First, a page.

Recent Posts
While the book of Acts gives examples of early churches gathering for worship—Scripture reading, [more]
Some might be surprised to learn that the word emotion is perhaps only 200 years [more]
Christians are often hurt and confused when problems come up and a leader abruptly leaves. [more]
Knock. Knock. Knock. Who could that be at the door? you think. I have so [more]
Jeff Straub Monday night, June 17th, in the presence of his family, Dr. Rolland McCune [more]

Reverence in prayer

The section on prayer in John Calvin’s Institutes of the Christian Religion is surely one of the most beloved passages of that influential work. Therein, Calvin addresses, among other matters, the importance of reverence in corporate prayer. For Calvin, an essential mark of reverence in corporate prayer is attentiveness. He says,

Whoever engaged in prayer should apply to it his faculties and efforts, and not, as commonly happens, be distracted by wandering thoughts. For nothing is more contrary to reverence for God than the levity that marks an excess of frivolity utterly devoid of awe.

In this matter, the hard we find concentration to be, the more strenuously we ought to labor after it. For no one is so intent on praying that he does not feel many irrelevant thoughts stealing upon him, which either break the course of prayer or delay it by some winding bypath.

But here let us recall how unworthy it is, when God admits us to intimate conversation, to abuse his great kindness by mixing sacred and profane; but just as if the discourse were between us and an ordinary man, amidst our prayers we neglect him and flit about hither and thither.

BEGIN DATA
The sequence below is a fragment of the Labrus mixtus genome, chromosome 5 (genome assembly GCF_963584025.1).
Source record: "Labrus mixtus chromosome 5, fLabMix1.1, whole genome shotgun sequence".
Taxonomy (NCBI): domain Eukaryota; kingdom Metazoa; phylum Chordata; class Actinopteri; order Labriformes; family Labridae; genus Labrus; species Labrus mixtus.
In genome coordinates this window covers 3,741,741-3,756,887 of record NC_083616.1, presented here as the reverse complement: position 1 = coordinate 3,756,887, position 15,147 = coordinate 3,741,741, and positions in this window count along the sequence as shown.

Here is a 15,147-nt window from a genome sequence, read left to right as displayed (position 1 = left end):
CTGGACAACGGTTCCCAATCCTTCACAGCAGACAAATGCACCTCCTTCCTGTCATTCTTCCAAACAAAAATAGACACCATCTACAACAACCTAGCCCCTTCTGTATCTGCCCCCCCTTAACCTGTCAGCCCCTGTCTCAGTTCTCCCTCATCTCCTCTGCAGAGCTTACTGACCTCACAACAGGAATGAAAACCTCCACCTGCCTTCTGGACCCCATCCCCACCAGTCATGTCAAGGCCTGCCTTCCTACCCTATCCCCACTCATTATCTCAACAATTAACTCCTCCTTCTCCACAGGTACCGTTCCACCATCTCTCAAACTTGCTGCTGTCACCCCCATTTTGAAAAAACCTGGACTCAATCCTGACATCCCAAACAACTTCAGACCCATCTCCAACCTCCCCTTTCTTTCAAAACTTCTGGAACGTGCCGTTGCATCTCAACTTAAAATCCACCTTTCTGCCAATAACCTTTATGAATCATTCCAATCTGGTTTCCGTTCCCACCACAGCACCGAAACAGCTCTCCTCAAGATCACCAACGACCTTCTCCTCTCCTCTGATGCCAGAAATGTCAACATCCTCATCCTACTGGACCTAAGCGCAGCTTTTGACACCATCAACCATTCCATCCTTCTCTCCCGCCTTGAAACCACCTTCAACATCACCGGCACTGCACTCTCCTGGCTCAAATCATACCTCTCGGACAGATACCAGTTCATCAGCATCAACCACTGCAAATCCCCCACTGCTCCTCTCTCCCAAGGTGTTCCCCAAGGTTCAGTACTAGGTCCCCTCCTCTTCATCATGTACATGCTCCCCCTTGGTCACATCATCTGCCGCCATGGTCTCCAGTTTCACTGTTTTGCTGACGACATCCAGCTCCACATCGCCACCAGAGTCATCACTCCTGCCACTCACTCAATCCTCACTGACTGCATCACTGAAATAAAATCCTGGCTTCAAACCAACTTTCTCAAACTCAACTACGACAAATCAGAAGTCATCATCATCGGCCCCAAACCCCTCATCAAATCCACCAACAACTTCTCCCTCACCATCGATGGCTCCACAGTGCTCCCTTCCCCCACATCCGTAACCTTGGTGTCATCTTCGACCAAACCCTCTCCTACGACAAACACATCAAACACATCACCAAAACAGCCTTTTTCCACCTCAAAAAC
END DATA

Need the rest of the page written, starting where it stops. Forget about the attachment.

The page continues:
¶Let us therefore realize that the only persons who duly and properly gird themselves to pray are those who are so moved by God’s majesty that freed from earthly cares and affections they come to it (3.20.5).1

Calvin uses the basic mark of respect and dignity in human conversation–attentiveness–as a crucial analogy to the dignity and reverence we owe God in our prayers.2 Reverence in prayer is not limited to this mark that Calvin stresses, though surely it at least includes it. Calvin observes the infinite majesty of God over that of mortal men, and emphasizes that our Creator and Lord is worthy of much more attentiveness than a man bearing even the most important message.

Yet, how often do we fail in this basic element of our prayer? How often, indeed, do we, as Calvin says, “flit about hither and thither”? How often are our thoughts, whether in corporate or private prayer, on something other than our God and the petitions we might bring him, sometimes even in plotting how we might later sin?

What is the answer to this problem? Judging from popular solutions proposed by American evangelicals to other “worship difficulties”3 faced in the recent decades, perhaps the answer is to change the way we pray. Maybe we should beam our prayers via images to the congregants’ smartphones, or begin rapping our prayers. Is this how we should prevent such irreverence in prayer?

I would humbly propose that a better solution would be to confess our sin of irreverence and inattentiveness, repent, and ask God to rescue us from our proclivity to sin. Then, by the grace of God, we as believers should believe the promises of God, especially those blessings God has given to prayer, and with ardor and awe attend to our holy conversation with our omnipotent and merciful God. In this way, again, we show that God himself and his grace is the most relevant way for us to be released from sin and to combat the Tempter who would draw us away from our blessed Lord and God.